Less Tits n' Ass, More Kickin' Ass


Catwoman, why does your butt stick out like that? 

Oh HAI tumblr! I apologize for my prolonged absence from this part of the interwebz, which was mostly due to being in pre-convention mode (art show and commissions and art for the con itself and being GOH and all that) and job finding (woohoo! Back to storyboards in August!), which all gets in the way of sitting down and finding + correcting bad T&A comic book art. I’ve received some questions and submissions from you guys, and I will get to them, thanks a lot for sending them my way!

Okay, back to … well, this thing.

It was tweeted to me by Lar de Souza who found it from Faith Erin Hicks. This is an extremely clear example of hypersexualised art, complete with requisite both breasts and both butt cheeks be not only visible, but highlighted, the spine twisted in such a way to accomplish the previous demonstration, and unfortunately no thought whatsoever in the logic of the pose as to how possible it is to perform. 

That said, overhead views are extremely difficult to draw because we are not used to seeing people from above. They take a lot of work to figure out if you don’t have a model (and even if you do, but it is easier). I didn’t have a model and there are things I know are wrong in what I did, but I don’t know how to fix them since I lack reference. 

Anyways… The original drawing, aside from being a big squashed bubble of butt and boobs, also has the head really off center, and the side of the face squished in while the right shoulder is elongated out, which exaggerates that off-center state even more. Artists, flip your drawings over once in a while when you draw. Things that seem okay in one direction may be skewed, so by flipping the drawing (either using “flip horizontally” if you’re drawing digitally or turning your page over and light-boxing your drawing) will allow you to notice those skewed and crooked things, which you can fix in flipped mode and turn back to the original way to continue drawing.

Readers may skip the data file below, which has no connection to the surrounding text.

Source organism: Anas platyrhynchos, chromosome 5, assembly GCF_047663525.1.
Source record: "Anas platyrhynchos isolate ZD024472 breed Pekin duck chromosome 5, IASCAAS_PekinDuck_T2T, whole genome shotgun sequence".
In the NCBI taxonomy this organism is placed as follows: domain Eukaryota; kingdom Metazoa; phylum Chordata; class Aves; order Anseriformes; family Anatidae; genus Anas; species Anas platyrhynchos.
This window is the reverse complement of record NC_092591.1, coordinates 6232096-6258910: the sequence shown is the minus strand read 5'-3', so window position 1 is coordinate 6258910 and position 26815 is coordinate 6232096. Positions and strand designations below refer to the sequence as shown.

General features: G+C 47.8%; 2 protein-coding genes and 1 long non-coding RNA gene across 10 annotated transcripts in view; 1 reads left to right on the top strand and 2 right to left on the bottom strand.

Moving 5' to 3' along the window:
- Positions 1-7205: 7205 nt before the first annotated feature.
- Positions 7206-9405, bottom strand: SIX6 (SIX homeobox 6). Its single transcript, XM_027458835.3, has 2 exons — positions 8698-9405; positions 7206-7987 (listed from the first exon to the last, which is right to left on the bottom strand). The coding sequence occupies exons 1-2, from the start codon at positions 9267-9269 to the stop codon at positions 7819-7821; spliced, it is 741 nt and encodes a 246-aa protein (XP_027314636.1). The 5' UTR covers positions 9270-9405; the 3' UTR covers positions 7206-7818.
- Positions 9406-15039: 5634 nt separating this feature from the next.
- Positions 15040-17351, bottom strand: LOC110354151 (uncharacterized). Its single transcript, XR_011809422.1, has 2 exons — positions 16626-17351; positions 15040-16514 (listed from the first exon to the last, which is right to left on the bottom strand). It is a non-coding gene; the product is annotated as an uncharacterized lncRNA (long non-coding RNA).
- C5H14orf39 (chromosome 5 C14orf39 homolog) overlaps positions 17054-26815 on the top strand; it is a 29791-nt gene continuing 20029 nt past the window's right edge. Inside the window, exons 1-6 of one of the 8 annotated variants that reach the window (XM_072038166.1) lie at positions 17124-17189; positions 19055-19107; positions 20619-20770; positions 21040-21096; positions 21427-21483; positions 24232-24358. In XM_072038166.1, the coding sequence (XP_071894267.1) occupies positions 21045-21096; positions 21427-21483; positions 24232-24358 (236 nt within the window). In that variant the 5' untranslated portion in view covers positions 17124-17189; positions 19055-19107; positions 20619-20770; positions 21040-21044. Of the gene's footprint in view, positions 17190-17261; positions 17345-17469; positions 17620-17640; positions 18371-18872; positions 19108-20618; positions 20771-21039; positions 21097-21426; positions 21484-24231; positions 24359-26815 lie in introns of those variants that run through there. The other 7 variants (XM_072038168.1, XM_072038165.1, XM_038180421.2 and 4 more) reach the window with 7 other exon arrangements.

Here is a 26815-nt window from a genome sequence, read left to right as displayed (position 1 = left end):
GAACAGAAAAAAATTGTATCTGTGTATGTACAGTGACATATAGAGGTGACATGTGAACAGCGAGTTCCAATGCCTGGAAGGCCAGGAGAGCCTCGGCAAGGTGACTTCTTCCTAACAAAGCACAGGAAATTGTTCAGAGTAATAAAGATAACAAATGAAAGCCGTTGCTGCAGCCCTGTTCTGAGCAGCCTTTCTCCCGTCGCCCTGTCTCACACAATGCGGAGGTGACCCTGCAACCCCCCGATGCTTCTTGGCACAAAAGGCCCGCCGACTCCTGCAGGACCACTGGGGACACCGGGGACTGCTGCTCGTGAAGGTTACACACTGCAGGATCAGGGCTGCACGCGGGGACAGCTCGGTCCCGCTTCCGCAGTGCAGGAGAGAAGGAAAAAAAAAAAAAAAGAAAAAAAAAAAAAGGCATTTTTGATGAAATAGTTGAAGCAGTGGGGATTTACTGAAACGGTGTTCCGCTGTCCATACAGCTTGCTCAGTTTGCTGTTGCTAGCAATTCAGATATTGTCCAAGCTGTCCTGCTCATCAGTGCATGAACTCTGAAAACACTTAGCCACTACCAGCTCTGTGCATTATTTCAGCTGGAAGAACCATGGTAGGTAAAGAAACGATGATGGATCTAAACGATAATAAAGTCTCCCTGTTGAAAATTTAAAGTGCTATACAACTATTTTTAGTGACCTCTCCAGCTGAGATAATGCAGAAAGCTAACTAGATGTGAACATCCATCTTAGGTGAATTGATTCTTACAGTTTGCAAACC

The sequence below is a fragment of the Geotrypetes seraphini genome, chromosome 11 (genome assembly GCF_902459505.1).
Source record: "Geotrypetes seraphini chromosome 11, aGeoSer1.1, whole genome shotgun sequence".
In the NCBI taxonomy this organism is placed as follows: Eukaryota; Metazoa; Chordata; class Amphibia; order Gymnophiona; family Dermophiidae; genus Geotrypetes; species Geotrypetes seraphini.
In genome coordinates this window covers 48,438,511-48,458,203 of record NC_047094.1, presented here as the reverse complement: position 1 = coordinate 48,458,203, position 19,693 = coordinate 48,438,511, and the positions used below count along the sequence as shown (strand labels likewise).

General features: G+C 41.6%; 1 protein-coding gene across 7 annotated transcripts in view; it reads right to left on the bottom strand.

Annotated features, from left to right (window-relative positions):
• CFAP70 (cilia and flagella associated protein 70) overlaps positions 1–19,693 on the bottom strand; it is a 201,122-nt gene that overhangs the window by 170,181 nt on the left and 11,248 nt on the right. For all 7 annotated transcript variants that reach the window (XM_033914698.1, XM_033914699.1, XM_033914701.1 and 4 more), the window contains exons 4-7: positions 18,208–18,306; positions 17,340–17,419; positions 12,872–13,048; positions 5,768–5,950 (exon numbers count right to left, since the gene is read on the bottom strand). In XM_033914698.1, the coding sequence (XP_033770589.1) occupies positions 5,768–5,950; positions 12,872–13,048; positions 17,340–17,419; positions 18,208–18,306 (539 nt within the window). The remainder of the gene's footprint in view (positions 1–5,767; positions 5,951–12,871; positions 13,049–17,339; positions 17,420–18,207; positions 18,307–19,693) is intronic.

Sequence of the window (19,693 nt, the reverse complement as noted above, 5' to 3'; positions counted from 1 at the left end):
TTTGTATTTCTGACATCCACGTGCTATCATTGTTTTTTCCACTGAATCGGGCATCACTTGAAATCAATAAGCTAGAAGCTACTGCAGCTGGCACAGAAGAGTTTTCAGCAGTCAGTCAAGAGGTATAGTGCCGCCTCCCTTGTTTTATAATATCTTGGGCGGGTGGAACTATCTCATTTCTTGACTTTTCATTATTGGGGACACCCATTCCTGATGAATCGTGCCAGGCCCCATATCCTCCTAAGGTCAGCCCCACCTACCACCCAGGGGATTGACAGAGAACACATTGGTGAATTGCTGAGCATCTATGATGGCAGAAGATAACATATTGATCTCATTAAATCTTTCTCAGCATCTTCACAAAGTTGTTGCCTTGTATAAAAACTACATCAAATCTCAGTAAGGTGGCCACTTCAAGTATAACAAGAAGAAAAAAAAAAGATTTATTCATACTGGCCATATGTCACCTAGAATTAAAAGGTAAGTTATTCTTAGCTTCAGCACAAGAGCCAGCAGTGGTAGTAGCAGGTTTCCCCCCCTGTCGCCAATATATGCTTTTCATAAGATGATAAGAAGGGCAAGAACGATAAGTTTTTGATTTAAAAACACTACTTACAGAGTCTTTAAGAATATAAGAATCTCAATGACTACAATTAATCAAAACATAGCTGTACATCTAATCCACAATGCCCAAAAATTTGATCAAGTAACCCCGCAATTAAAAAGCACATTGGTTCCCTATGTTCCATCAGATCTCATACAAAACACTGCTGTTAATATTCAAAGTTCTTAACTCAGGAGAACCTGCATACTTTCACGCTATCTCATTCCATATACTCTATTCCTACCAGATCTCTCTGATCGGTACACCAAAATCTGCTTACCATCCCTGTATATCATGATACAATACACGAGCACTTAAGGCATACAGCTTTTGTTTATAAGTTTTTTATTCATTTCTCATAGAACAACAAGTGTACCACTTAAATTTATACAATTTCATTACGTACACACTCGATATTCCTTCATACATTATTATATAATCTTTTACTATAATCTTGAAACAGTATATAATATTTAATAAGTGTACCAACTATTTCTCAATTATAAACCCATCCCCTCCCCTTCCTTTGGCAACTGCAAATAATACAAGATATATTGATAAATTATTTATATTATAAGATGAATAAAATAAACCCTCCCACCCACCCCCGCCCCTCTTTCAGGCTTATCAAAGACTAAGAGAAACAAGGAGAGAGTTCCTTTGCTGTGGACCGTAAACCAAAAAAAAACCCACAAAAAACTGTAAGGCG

The original’s pose is also all squished up, and there’s foreshortening on the arms but not on the hips. I tried to place the structure underneath, but it didn’t fit. So I did a sideways pose to try and figure out where everything was. That box at the top is shorthand for a camera. I’ve put some notes on the drawing, as you can see. 

So what should that pose be? If she’s jumping, there should be some extension. If there’s extension, there should be some contraction. And for interest in the pose, a twist at the waist is not a bad thing (it is if it’s exaggerated, but by now you know what that means and looks like). Contra posto means counter position, a thing the body naturally does to keep its balance. One hip rises, the corresponding shoulder lowers to compensate so you don’t fall over. 

Translating this into an overhead shot means figuring out first the general body direction, then where the shoulder to hip relationship is. And that’s where the problem often lies, in drawing poses like this: how do I show a narrow waist if my character’s ribs and hips hide it? So we try to smudge things, shift things, move pieces of the body in order to show that small waist because otherwise she’s going to look fat, no? Yes, it’s hard. It’s hard to overlap shapes and show volume. I fought with this drawing and redid the lower half of the body about five or six times before I finally dropped the stylus and declared it good enough for this purpose. I wished several times I had a model. Yet… I managed to place the head right, include the shoulder blade on the left arm, take in account that the left breast is pushed forward while the right one is pulled back with the right shoulder (and thus is less round, more stretched sideways); I made the left butt cheek rounder because it is flexing to pull the leg back and is pushed up by the back of the thigh muscles, and the right butt cheek is flatter because the muscle is relaxed since the leg is forward. These are all things to think about when you’re drawing a character, even a simplistic, stylised or cartoony one. You want the curves on the flexing muscles, and the straight lines on the relaxed, extended muscles.

Anyways, enough from me for now. I still have a pile of commissions to finish; I’ll get to some of the questions and submissions later this afternoon or tonight.